A win for importer in the High Court of Australia
Win for importer in the High Court of Australia
A decision in the High Court is a welcome guidance for importers and their advisors.
The High Court delivered its much-awaited judgment on Wednesday following a long-running tariff classification dispute between the Comptroller-General of Customs (Customs) and Pharma-A-Care.
The dispute arose about the correct classification under the Customs Tariff Act 1995 (Tariff Act) of garcinia preparations and vitamin gummies (the goods) imported by Pharma. Pharma-A-Care contended that the products were to be classified as ‘medicaments’ and therefore duty-free. Customs argued that the goods were properly classified as either ‘sugar confectionary’ or ‘other food preparations’. If so classified, the amount of duty payable would be either 5 percent or 4 percent of the customs value of the respectively.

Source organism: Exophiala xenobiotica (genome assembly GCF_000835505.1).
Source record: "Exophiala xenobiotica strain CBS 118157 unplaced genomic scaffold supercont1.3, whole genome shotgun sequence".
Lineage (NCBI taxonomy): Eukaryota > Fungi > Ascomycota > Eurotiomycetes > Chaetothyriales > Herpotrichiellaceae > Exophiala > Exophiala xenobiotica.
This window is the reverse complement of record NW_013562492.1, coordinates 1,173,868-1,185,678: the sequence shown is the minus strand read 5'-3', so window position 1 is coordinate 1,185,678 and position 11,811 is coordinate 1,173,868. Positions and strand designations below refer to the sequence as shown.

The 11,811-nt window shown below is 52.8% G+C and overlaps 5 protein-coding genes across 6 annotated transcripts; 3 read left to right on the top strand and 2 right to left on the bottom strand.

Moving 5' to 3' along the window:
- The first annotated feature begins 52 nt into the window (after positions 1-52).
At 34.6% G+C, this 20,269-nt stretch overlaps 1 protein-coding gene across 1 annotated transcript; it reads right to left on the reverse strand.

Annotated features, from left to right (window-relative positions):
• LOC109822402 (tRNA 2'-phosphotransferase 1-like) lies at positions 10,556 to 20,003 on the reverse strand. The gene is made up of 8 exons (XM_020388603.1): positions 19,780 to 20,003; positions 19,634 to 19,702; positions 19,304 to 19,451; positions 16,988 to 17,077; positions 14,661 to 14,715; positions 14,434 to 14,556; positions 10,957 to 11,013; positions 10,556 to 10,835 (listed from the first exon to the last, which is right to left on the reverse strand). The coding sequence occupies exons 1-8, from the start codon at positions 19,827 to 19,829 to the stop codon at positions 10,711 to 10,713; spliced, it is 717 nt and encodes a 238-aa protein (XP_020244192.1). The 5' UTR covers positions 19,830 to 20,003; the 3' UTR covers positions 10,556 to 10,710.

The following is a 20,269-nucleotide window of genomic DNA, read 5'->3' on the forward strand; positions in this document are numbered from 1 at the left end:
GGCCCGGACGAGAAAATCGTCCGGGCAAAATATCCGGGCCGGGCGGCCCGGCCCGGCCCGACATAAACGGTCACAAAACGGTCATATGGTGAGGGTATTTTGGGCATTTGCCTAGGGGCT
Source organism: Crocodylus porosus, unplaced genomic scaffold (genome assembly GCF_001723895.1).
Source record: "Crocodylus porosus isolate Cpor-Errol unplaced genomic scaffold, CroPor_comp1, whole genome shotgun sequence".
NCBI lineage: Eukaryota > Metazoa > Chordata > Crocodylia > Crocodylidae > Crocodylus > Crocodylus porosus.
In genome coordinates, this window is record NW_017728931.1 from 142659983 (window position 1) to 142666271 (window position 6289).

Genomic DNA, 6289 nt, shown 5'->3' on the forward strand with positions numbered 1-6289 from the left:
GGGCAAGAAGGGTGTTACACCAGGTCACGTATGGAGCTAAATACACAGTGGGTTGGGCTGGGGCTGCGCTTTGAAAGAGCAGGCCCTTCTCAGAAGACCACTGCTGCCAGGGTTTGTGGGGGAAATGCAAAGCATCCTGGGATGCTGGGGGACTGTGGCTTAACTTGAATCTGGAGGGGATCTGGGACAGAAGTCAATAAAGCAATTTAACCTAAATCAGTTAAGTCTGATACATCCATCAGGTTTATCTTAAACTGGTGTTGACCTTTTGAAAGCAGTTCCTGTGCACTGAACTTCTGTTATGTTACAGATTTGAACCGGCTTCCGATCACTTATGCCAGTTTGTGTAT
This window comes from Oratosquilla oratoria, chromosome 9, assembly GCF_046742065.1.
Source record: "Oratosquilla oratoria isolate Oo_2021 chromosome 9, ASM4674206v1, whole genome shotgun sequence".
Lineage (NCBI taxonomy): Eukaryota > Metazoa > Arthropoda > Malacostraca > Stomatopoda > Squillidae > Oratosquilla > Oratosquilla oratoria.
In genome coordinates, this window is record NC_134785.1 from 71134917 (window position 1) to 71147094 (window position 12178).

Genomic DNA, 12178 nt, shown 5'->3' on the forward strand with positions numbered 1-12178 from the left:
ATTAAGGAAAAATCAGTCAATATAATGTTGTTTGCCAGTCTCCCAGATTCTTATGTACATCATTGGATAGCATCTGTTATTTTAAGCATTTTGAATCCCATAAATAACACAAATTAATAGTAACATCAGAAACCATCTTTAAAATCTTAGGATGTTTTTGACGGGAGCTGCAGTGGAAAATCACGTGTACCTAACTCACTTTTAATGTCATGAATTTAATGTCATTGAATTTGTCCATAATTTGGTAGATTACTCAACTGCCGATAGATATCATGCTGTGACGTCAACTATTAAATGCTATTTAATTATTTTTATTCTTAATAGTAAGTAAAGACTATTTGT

Customs supported its argument by reference to the legal note to Chapter 30 of the Tariff Act, where medicaments are classified, which states that the chapter does not cover “foods or beverages”. Customs referred to the International Convention on the Harmonized Commodity Description and Coding System (Harmonized Convention) that has been adopted in Schedule 3 of the Tariff Act, observing that the Harmonized Convention was translated to both the French and English. Customs emphasised that the French version of the applicable Note to the ‘medicaments’ chapter did not contain the same exclusion of "[f]oods or beverages" as it did in the English text. It followed in Customs’ view, that those exclusions in the English version were not intended to control the meaning.
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